Maine was never the top producing state, as measured by board-feet. Though early records are not clear, the state was in the top three at mid-century. From 1899 through 1920 it’s rank ranged from 13 to 21, mostly between 16th and 19th.
These “pulp hooks” were, and still are, used to maneuver the relatively short pulp logs into position on stacked piles or trucks. The one at right is a common design; the other is a lighter version.
Chaney, Michael P. White Pine on the Saco River: An Oral History of River Driving in Southern Maine. Orono, Me. Maine Folklife Center. c1993.
Cronin, William. Changes in the Land: Indians, Colonists, and the Ecology of New England. New York. Hill and Wang. 1983. p. 110.
Hafford, Faye O’Leary. Beans and Biscuits: Tales of the Lumber Camps. Madawaska, Me. Valley Publishing Co., 1995.
McNair, Wesley. “”Little Talks #1097, October 24, 1976.” Waterville, Me. Colby College Special Collections. February 14, 2011. http://web.colby.edu/specialcollections/2011/02/14/lt1097-readonly/ (accessed January 4, 2013) [Text is condensed from the broadcast transcription.]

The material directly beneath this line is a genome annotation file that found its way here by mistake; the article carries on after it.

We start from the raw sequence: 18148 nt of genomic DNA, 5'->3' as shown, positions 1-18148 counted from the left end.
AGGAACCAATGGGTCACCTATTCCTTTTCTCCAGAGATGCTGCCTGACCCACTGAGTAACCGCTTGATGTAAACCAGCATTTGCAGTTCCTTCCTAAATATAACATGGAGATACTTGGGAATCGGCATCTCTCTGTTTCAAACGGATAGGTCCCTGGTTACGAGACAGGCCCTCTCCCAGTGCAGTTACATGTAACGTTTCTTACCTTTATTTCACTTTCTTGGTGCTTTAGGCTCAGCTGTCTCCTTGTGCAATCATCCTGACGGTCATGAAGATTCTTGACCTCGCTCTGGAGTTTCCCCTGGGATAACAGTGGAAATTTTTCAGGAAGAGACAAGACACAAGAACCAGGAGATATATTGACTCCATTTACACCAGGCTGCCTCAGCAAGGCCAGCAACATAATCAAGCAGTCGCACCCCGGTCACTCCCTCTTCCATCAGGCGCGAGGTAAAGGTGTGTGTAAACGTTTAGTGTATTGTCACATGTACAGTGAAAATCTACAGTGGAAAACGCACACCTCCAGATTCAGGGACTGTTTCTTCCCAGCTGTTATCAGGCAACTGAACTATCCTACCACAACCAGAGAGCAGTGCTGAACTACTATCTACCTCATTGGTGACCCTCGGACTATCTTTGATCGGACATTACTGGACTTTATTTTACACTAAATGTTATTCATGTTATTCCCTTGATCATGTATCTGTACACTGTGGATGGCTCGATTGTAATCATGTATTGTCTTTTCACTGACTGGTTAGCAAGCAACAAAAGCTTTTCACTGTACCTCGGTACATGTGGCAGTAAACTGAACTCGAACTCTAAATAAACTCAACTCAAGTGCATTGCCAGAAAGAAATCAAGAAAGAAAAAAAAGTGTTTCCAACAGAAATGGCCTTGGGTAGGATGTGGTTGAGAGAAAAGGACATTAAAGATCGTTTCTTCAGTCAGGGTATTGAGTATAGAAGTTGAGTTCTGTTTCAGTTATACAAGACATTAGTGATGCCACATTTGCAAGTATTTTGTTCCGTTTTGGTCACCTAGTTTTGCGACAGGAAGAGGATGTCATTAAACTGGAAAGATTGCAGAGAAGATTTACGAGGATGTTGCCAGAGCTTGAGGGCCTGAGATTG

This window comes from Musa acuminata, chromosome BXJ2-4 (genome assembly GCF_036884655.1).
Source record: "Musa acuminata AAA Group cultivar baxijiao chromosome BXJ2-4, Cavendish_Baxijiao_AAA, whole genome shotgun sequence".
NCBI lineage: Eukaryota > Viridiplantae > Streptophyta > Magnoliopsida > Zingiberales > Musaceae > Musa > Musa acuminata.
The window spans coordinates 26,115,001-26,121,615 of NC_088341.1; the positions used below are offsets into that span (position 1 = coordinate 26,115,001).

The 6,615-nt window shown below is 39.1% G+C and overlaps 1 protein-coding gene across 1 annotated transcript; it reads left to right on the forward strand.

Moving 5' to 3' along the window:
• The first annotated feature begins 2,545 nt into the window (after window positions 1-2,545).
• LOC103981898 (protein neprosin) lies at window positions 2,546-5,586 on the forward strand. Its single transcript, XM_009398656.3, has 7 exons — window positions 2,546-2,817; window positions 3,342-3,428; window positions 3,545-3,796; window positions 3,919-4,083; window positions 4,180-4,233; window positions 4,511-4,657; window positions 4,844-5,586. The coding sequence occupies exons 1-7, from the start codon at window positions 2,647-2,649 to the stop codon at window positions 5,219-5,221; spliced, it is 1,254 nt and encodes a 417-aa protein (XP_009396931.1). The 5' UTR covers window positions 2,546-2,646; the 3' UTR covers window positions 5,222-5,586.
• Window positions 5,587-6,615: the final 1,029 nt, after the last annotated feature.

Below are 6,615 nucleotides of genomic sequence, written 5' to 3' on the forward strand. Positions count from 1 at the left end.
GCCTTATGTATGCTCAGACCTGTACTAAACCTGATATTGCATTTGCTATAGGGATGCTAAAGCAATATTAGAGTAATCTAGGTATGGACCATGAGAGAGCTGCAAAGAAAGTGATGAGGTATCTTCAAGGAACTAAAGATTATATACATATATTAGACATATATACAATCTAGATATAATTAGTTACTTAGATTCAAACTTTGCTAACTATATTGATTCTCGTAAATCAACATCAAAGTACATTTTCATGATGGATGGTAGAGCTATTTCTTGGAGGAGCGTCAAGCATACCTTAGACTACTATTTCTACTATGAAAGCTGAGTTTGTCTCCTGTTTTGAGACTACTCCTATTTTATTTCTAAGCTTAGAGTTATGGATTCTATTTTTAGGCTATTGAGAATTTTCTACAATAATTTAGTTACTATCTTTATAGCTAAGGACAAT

Sabine, Lorenzo. The Forest Lands of Maine: Report of the Land Agent of the Commonwealth of Massachusetts, laid before the Legislature, January 10th, 1844. 1844. [University of Maine, Raymond H. Fogler Library, Special Collections; Maine State Library]
Shawmut Manufacturing Company. Records, 1913 Dec. 1-1924 July 1. (Cataloger Note: A ledger of a lumber company in Maine listing trial balances beginning Dec. 1, 1913. The Shawmut Manufacturing Company in Fairfield, Maine was chartered December 24, 1904. It owned mill buildings and water rights and manufactured dimension lumber but specialized in such items as pine clapboards. The area where the Shawmut Manufacturing Company was located changed its name to Shawmut in honor of the new company.) [University of Maine, Raymond H. Fogler Library, Special Collections]
Smith, David C. A History of Lumbering in Maine, 1861-1960. Orono, Me. University of Maine Press. 1972.
Spencer, David M. A Legal History of the Maine Lumber Industry’s use of Rivers and Streams in the Nineteenth Century. 1981. (INDEPENDENT WRITING PROJECT (J.D.)–University of Maine School of Law, 1982.) [University of Maine School of Law. Garbrecht Law Library]
Stanley, Robert Dana. The Rise of the Penobscot Lumber Industry to 1860. 1963. [Thesis (M.A.) in History--University of Maine at Orono.]
Wood, Richard G. A History of Lumbering in Maine 1820-1861. Orono: University of Maine. 1935. pp. 20, 29.
*Map based on Wood’s version, with dots indicating each sawmill. This color-coded version is transposed on civil division boundaries as of 2003.